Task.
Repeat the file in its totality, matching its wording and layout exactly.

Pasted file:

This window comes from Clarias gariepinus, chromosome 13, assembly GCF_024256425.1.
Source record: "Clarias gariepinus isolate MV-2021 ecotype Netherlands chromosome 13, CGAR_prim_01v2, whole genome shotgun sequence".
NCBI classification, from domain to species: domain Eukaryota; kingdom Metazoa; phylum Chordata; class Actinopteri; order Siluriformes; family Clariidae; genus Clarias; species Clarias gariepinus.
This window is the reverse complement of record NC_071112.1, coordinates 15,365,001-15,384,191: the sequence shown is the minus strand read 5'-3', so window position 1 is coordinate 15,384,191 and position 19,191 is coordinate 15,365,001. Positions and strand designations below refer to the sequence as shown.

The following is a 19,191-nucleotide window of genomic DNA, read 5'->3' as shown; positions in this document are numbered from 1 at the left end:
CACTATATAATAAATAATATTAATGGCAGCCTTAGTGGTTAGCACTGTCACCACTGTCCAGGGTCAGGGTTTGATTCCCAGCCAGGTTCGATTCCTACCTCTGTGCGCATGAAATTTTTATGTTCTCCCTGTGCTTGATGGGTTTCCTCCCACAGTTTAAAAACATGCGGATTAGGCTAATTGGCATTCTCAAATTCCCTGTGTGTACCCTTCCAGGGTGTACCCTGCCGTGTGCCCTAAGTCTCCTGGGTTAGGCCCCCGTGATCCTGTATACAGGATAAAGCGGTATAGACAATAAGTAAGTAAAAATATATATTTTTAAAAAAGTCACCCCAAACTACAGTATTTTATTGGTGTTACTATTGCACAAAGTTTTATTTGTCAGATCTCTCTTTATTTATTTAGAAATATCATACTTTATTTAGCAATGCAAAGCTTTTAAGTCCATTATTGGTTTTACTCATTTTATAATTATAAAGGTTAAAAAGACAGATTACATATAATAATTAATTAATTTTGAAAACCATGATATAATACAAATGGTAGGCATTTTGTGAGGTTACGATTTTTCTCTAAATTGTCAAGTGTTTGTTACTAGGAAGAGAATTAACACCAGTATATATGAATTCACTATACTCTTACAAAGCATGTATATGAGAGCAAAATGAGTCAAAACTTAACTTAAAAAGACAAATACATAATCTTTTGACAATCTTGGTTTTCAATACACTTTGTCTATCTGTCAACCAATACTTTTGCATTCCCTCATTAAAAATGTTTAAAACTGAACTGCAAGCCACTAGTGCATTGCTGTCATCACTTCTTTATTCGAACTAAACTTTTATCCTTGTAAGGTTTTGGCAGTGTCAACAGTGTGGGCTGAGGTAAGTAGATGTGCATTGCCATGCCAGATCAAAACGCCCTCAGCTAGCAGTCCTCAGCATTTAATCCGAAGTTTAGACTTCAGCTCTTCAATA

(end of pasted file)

This window comes from Clarias gariepinus, chromosome 13, assembly GCF_024256425.1.
Source record: "Clarias gariepinus isolate MV-2021 ecotype Netherlands chromosome 13, CGAR_prim_01v2, whole genome shotgun sequence".
NCBI classification, from domain to species: domain Eukaryota; kingdom Metazoa; phylum Chordata; class Actinopteri; order Siluriformes; family Clariidae; genus Clarias; species Clarias gariepinus.
This window is the reverse complement of record NC_071112.1, coordinates 15,365,001-15,384,191: the sequence shown is the minus strand read 5'-3', so window position 1 is coordinate 15,384,191 and position 19,191 is coordinate 15,365,001. Positions and strand designations below refer to the sequence as shown.

The following is a 19,191-nucleotide window of genomic DNA, read 5'->3' as shown; positions in this document are numbered from 1 at the left end:
CACTATATAATAAATAATATTAATGGCAGCCTTAGTGGTTAGCACTGTCACCACTGTCCAGGGTCAGGGTTTGATTCCCAGCCAGGTTCGATTCCTACCTCTGTGCGCATGAAATTTTTATGTTCTCCCTGTGCTTGATGGGTTTCCTCCCACAGTTTAAAAACATGCGGATTAGGCTAATTGGCATTCTCAAATTCCCTGTGTGTACCCTTCCAGGGTGTACCCTGCCGTGTGCCCTAAGTCTCCTGGGTTAGGCCCCCGTGATCCTGTATACAGGATAAAGCGGTATAGACAATAAGTAAGTAAAAATATATATTTTTAAAAAAGTCACCCCAAACTACAGTATTTTATTGGTGTTACTATTGCACAAAGTTTTATTTGTCAGATCTCTCTTTATTTATTTAGAAATATCATACTTTATTTAGCAATGCAAAGCTTTTAAGTCCATTATTGGTTTTACTCATTTTATAATTATAAAGGTTAAAAAGACAGATTACATATAATAATTAATTAATTTTGAAAACCATGATATAATACAAATGGTAGGCATTTTGTGAGGTTACGATTTTTCTCTAAATTGTCAAGTGTTTGTTACTAGGAAGAGAATTAACACCAGTATATATGAATTCACTATACTCTTACAAAGCATGTATATGAGAGCAAAATGAGTCAAAACTTAACTTAAAAAGACAAATACATAATCTTTTGACAATCTTGGTTTTCAATACACTTTGTCTATCTGTCAACCAATACTTTTGCATTCCCTCATTAAAAATGTTTAAAACTGAACTGCAAGCCACTAGTGCATTGCTGTCATCACTTCTTTATTCGAACTAAACTTTTATCCTTGTAAGGTTTTGGCAGTGTCAACAGTGTGGGCTGAGGTAAGTAGATGTGCATTGCCATGCCAGATCAAAACGCCCTCAGCTAGCAGTCCTCAGCATTTAATCCGAAGTTTAGACTTCAGCTCTTCAATA